Film Review: American Made

True story of how pilot Barry Seal made millions from the CIA, the Medellin cartel and the Contras gives Tom Cruise a knockout role.
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A shaggy-dog tale of epic proportions, American Made follows underachieving commercial pilot Barry Seal as he stumbles across the fortunes to be made by spying, smuggling drugs and dealing weapons. It finds an energized Tom Cruise finally acting up to his potential in a movie that veers confidently from slapstick to bloodshed and back.

What's most surprising about American Made is that it's based on documented events. Viewers fed up with the current administration's corruption and deceit will be jolted by how agents under Presidents Jimmy Carter and Ronald Reagan embraced criminality, justifying just about anything in whacked-out schemes to defeat Communism.

Gary Spinelli's brisk, exciting screenplay starts with Seal living beyond his means and so bored with flying that he fakes emergencies to scare his passengers. Seal has no trouble justifying smuggling Cuban cigars into the country for friends, so he's easy pickings for a CIA operative codenamed Schafer (Domhnall Gleeson). The agency equips Seal with hotrod aircraft and surveillance cameras to photograph Central American militias.

Seal's next step is to pick up intelligence from Panamanian strongman Noriega. Then he's flying cocaine for Jorge Ochoa (Alejandro Edda) and the Medellin cartel. Seal accepts each turn, each bad decision, each slide into crime with humor and disbelief, backed up by Schafer's insistence that he's helping his country.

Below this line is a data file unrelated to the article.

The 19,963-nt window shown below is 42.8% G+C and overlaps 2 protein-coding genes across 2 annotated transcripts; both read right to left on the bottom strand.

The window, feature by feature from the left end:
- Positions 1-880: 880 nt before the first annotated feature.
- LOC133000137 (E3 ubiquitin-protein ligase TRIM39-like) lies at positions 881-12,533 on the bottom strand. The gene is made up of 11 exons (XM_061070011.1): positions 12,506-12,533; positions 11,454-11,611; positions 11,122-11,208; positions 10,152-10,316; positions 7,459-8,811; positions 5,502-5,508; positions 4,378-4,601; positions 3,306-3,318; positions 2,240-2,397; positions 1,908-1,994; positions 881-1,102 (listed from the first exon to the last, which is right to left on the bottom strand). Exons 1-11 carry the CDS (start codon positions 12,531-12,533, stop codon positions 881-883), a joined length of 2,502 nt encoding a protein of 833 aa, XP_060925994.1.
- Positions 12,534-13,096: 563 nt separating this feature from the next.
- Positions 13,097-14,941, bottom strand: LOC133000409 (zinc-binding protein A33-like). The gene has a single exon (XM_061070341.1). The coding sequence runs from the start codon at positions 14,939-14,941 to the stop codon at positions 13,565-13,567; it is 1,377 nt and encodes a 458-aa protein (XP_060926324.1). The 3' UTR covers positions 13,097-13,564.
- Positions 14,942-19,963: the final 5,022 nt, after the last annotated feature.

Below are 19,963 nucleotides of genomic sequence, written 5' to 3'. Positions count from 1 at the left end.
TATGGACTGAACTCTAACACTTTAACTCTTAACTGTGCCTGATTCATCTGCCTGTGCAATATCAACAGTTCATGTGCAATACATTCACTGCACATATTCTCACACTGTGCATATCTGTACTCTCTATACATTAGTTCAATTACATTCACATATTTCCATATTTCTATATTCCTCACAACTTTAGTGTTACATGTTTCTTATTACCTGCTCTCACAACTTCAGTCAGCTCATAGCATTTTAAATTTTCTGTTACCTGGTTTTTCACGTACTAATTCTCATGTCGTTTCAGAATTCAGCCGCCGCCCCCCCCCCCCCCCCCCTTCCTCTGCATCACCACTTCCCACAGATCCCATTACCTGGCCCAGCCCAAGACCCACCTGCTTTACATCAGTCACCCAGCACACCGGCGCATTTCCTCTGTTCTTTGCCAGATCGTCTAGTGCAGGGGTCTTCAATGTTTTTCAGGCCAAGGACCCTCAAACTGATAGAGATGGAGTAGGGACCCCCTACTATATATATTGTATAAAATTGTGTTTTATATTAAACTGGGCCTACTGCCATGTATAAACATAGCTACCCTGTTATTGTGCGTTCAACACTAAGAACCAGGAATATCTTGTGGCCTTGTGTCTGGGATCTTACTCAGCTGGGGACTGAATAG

Cruise and director Doug Liman are both pilots, which helps explain American Made's dazzling aerial footage. When Seal swoops down on a dirt airstrip in the jungle (captured in one shot with Cruise at the controls), you can feel his exhilaration, his appetite for danger and speed. Liman makes flying, even for homicidal drug dealers, seem like the greatest thrill in the world. The movie strings out one amazing stunt after another, stopping only to note the crazy incongruities in Seal's life on the ground.

The target of the DEA, the ATF, the FBI and state police, Seal juggles in-laws, Contras, lawyers and bankers with the same engaging grin, the same enthusiastic "Hola!" He's that cocky, annoying Cruise hustler of Risky Business and Top Gun all grown up, desperation seeping through his sweat-stained shirts. As astute archival clips show, Seal is just following the path to the American Dream. And for a while, it works. He makes so much money that there's nowhere to put it.

When Seal's world comes crashing down, American Made loses some of its euphoric drive. But Liman and Spinelli have kept a couple of amazing reversals up their sleeves, including a cameo from Arkansas governor Bill Clinton.

The last time Tom Cruise performed this well onscreen was in Edge of Tomorrow, also directed by Liman. In both movies the director convinced the actor not just to play against type, but to drop tics and mannerisms he had accumulated to protect his persona. The Cruise in American Made feels fresh, unguarded, and he's backed by great support from a largely unknown cast. (It helps that Spinelli sketches in characters with such speed and precision.)

Edge of Tomorrow was a box-office disappointment, although Cruise and Liman are working on a sequel. American Made's generic title and advertising may not be enough to convince consumers to give Cruise another try. It's a shame, because unlike vehicles like The Mummy, this one is a blast.

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